Living things have about 15 disintegrations per minute per gram of carbon.
This lesson is the third in a three-part series about the nucleus, isotopes, and radioactive decay.The first lesson, Isotopes of Pennies, deals with isotopes and atomic mass.The second lesson, Radioactive Decay: A Sweet Simulation of Half-life, introduces the idea of half-life.By the end of the 8th grade, students should know that all matter is made up of atoms, which are far too small to see directly through a microscope.However, the carbon-14 that was in the organism at death continues to disintegrate.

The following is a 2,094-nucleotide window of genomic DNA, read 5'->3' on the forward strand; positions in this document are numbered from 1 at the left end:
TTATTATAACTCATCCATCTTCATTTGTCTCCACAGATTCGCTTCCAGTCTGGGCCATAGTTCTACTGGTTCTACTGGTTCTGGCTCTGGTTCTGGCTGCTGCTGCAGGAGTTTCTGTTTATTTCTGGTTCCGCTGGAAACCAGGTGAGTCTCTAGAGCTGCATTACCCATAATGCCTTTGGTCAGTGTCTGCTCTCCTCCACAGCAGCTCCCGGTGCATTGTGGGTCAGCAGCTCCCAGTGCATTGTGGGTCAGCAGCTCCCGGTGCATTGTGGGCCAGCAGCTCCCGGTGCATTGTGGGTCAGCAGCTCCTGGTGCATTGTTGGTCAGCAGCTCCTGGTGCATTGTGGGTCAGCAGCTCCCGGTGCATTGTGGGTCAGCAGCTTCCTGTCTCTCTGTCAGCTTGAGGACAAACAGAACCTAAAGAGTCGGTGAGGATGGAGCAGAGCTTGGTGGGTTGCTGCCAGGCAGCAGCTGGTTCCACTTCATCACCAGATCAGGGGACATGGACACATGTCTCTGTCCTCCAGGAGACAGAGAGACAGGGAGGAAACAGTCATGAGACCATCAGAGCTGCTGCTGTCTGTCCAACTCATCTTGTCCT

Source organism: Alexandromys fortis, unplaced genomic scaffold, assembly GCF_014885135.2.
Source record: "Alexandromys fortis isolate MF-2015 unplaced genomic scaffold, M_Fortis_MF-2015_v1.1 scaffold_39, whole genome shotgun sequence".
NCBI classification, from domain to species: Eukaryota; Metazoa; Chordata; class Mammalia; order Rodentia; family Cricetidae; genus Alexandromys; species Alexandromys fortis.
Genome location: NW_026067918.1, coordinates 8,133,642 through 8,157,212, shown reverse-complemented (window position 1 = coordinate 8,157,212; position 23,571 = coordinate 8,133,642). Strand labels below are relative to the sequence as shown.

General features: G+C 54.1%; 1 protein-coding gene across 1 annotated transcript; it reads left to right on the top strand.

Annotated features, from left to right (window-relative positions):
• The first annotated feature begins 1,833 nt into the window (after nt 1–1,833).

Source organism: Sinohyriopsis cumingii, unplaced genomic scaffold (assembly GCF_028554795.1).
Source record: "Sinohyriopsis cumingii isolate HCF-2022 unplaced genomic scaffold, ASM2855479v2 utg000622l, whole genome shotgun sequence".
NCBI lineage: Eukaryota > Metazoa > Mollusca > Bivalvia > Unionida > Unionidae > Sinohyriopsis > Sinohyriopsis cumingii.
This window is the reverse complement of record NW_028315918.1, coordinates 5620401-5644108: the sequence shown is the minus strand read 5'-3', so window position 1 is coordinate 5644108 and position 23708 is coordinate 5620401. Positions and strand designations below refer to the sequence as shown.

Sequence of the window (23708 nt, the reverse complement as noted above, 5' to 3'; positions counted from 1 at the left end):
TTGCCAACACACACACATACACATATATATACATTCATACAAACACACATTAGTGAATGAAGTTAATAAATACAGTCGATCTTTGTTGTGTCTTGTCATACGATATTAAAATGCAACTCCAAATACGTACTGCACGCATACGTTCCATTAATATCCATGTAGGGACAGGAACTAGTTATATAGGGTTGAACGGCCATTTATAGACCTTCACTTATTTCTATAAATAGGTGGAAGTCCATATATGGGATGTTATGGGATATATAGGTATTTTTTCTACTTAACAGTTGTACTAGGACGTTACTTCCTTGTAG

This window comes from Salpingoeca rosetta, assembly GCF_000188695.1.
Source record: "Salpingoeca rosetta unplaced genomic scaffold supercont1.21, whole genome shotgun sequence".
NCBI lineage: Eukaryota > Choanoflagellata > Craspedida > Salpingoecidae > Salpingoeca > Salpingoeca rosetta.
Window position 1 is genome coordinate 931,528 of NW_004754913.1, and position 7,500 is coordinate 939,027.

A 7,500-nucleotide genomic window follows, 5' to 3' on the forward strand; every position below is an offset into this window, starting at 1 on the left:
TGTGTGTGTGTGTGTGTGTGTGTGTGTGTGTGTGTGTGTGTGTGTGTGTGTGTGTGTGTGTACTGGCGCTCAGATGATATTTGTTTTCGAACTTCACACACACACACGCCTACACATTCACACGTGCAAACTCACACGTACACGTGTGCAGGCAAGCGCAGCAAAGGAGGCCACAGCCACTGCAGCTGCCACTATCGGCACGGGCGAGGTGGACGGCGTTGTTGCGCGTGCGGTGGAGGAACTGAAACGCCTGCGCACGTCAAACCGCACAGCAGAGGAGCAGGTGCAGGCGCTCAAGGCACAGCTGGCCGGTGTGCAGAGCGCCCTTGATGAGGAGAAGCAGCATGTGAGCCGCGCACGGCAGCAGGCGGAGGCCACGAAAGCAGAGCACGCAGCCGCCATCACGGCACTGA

By measuring how much carbon is left in a sample as well as its radioactivity, we can calculate when the organism died. In this activity, you will work backwards to solve a puzzle, much like scientists work backwards to find the time that an organism died." Procedure Give each student a copy of The Case of the Melting Ice student sheet.(This page has been archived and is found on the Internet Archive.) In addition to using answers to students' Analysis questions and their graphs for evaluation, consider having them respond to the following in their science journals or as a homework essay: Pretend you are on a month-long field trip to dig for artifacts that might have been left from the pre-colonial period in the United States.Write a letter to a friend explaining what radiocarbon dating is.You can refer to How Carbon-14 Dating Works, from How Stuff Works, to help you answer the question.This activity was selected for the On the Cutting Edge Reviewed Teaching Collection This activity has received positive reviews in a peer review process involving five review categories.Students should complete the Analysis section of the lab sheet, which will be used as part of their assessment.